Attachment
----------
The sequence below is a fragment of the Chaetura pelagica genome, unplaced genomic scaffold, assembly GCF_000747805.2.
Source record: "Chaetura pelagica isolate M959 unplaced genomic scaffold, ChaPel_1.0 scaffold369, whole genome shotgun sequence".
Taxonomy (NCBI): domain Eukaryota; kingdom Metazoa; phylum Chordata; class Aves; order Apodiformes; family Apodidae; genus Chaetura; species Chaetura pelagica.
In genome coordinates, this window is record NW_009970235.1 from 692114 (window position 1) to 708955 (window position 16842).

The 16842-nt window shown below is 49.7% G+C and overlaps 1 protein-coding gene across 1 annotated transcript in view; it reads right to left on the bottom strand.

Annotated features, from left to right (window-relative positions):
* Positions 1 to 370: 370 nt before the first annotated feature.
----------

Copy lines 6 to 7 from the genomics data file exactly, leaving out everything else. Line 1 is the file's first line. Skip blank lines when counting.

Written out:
Annotated features, from left to right (window-relative positions):
* Positions 1 to 370: 370 nt before the first annotated feature.